This Father's month, we asked several known personalities what resonates most among the lessons their fathers taught them, and they tell us:
Christine Jacob – Sandejas TV personality, host, mom
"My father had always been my buddy. Because I was so active in sports, he was the one who would run with me and wake me up at 4 am to train. He would note my weight, my time, [so] he was like my coach. I had more conversations with my father than with my mother. [What I remember most is] the support and cheering me on no matter what."
Karen Davila Broadcast journalist
"He taught me, 'Karen, the biggest hindrance to success is yourself,' so he taught me that I had a very big amount of control on my own destiny and my choices were a big factor. He also taught me that drugs are absolutely a no-no and not tolerated in the house at all. He told that to the point of instilling fear, and I know in parenting today that’s not a popular topic -- you just want to talk to your kid and make them understand -- but when you look back at how our parents taught us (the older generation), it wasn’t bad. And my father really made us so scared of drugs, and I am so grateful. He was a funny man, and he also taught me that when things are bad, just keep it light."
"The first thing that comes to mind is the importance of education. He didn’t come from a rich family. The most powerful message a father can teach a child is to tell him that if he wants to succeed, to make good his education."
Atom Araullo News reporter
"One of the things that [my father] taught me that stuck was to be a well-rounded person. When I was younger my dad encouraged me to try so many things, and to explore opportunities that I didn’t even know I was interested in, and because of all those experiences and the people I’ve met along the way, I feel like I live a much fuller life and I’ve gained a lot of perspective. This also influenced how I plan to raise my family in the future."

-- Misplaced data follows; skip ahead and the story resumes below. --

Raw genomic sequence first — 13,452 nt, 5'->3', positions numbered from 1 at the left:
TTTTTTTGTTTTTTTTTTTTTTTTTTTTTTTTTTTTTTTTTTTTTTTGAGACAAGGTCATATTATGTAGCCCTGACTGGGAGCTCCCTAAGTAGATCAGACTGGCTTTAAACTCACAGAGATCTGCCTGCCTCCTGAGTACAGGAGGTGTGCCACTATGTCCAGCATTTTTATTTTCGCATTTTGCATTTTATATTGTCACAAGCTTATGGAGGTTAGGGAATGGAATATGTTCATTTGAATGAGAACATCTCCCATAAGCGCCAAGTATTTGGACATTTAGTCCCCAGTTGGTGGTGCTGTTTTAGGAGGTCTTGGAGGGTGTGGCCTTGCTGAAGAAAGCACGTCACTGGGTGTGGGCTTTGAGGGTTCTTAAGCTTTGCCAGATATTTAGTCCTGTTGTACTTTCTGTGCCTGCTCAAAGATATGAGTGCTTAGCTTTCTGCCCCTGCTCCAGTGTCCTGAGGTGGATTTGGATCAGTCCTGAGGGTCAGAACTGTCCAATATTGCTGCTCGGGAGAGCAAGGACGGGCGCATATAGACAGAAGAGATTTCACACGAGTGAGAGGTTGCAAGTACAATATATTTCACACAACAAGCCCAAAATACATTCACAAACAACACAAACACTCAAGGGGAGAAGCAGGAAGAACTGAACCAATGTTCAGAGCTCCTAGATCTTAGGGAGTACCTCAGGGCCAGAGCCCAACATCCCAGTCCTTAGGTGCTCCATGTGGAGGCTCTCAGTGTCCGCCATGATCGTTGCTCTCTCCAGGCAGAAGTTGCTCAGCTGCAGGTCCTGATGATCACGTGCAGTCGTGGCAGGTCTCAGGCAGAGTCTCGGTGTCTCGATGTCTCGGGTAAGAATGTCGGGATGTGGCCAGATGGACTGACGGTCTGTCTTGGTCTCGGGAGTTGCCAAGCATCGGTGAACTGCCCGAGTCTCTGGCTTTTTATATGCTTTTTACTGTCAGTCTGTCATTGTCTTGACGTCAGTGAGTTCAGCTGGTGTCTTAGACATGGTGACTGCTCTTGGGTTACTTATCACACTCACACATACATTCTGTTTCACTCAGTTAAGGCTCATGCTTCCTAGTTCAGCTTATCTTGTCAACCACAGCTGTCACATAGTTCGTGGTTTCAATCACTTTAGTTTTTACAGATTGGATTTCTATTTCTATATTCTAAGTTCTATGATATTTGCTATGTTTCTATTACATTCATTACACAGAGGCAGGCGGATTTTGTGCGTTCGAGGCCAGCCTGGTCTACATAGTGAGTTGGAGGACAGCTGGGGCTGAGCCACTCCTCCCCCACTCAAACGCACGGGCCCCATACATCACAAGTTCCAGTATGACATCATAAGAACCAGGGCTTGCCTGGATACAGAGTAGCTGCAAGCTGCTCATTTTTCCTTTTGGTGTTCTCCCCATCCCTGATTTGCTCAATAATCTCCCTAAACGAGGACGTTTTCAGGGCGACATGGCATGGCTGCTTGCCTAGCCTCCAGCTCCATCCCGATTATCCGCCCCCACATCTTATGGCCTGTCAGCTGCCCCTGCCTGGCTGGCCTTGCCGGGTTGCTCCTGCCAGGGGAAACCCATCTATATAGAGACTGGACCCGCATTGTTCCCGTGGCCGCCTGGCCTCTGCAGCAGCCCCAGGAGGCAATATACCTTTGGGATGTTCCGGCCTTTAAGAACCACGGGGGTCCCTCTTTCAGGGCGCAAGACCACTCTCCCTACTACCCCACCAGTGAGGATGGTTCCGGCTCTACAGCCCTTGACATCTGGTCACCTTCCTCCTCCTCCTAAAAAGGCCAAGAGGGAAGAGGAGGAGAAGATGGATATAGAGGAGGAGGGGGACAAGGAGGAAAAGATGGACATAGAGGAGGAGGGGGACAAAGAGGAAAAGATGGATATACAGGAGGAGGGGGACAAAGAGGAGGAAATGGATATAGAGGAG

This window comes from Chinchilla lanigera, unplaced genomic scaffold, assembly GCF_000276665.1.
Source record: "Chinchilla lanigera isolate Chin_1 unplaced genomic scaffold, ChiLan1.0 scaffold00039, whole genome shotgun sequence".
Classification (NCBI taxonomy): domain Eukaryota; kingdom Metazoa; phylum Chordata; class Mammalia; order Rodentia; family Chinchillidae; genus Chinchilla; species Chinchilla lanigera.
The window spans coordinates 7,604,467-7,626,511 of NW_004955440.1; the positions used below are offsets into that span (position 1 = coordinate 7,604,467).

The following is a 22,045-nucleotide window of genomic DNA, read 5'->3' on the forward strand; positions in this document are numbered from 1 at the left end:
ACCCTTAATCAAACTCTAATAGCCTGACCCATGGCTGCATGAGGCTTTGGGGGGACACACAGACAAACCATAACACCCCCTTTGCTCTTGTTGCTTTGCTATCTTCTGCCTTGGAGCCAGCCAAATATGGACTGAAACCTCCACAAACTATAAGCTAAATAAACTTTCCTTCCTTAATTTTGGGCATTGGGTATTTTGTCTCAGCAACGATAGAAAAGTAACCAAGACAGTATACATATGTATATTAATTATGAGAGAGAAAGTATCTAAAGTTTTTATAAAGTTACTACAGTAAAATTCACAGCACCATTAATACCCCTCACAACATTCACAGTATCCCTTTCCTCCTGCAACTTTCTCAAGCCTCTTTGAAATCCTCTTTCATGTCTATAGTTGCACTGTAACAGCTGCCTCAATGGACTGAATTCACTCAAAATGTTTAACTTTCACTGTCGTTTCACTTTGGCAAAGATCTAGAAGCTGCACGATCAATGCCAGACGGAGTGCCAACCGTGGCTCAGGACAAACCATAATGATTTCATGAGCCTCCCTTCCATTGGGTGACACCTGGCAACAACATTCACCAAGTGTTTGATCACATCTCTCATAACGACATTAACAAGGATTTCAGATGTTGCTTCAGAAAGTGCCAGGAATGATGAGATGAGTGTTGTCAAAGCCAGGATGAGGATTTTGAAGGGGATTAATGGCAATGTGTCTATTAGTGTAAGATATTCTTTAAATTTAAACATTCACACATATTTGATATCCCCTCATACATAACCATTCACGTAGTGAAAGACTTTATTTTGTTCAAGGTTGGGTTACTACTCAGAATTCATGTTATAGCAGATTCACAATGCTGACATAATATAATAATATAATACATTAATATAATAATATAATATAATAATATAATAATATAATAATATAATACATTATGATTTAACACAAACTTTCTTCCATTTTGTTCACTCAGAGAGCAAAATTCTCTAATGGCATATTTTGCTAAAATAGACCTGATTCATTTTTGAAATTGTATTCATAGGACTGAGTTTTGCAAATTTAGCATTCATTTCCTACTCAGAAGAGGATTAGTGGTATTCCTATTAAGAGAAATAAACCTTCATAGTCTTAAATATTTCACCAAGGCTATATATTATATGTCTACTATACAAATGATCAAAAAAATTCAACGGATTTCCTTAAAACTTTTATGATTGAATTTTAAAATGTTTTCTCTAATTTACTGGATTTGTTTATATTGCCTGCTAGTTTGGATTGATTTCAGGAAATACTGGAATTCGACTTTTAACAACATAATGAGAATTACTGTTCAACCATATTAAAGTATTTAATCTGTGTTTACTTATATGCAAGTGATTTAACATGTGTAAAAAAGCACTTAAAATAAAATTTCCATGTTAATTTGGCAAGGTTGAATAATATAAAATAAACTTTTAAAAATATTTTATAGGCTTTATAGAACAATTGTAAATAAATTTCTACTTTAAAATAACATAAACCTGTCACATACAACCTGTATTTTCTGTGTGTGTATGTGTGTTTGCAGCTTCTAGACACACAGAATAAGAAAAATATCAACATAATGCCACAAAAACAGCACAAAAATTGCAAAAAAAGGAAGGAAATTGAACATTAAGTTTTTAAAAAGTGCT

Maribel Sison-Dionisio Marital and family counselor
"I enjoyed the times [my father] brought us to school and told us stories. He’s a good father and he became a friend also as I grew older and I think that’s a very important legacy he left us; he taught us how to be friends with our own children, how to help them grow to be confident and capable. He set the rules and the guidelines at home [as a parent], but he acted like a friend in the way he would talk and listen. Dapat ang dad, hindi lang taga-hanapbuhay, dapat may relationship din sila sa mga anak."
"[My father taught me] that there is not much he can leave behind except the education he invested in me. That’s the most important lesson I’ve learned, and until today, that is the lesson I pass on to my kids, too."
Fr. Tito Caluag, SJ Priest and educator
"I had two father figures: my grandfather, who was my first father figure, and my father. When I was 7 years old, my grandfather got mad at my grandmother because of the food of the help. He told my grandmother, 'whatever we eat is what our kasama sa bahay should eat. If we can’t do that anymore, it’s either we can’t afford what we’re eating, or we’ve become too selfish.' That lesson never left me, to treat one another with equality. My father, pilyo yung tatay ko pero I learned from him na pwedeng maging pilyo pero mabait na tao. Wag kang mag-agrabyado ng kapwa."
Photos of Francis Kong and Atty. Adel Tamano by Ben Lim; photo of Christine Jacob-Sandejas by Majoy Siason